Medical ultrasound utilises the pulse-echo principle to construct a two-dimensional image of anatomical structures within a patient.

This is essentially the same principle used by bats to catch insects through echo-location.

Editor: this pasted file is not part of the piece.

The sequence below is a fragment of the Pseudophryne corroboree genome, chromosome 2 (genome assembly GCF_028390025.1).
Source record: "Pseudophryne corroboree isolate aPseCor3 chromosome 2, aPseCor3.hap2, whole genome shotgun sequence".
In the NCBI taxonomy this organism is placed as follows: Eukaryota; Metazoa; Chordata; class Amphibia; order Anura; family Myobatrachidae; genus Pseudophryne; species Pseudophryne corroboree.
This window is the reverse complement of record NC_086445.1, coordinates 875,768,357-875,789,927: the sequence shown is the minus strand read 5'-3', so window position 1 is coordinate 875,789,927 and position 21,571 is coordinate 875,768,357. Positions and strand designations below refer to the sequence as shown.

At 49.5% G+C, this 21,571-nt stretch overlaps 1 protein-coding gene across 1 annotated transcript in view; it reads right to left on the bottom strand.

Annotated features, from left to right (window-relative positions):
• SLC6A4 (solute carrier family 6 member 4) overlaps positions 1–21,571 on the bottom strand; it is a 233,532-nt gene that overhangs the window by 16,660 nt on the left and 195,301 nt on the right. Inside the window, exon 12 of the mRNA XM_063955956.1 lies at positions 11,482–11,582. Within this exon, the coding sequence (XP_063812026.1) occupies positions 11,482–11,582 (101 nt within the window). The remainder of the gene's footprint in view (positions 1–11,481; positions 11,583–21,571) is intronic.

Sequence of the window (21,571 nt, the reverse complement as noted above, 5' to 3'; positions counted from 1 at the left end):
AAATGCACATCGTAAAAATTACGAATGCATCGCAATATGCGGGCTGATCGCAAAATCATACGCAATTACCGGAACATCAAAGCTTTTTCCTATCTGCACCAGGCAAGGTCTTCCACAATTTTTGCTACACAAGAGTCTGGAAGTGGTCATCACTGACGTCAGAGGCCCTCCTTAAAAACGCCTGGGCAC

Ultrasound is not emitted continuously from the transducer, as there would be no way of knowing how long a wave had been travelling once it returned to the transducer. Instead, transducers oscillate between emitting a pulse of ultrasound, and then in the pause that follows, the time that elapses for the echoes to be detected is measured.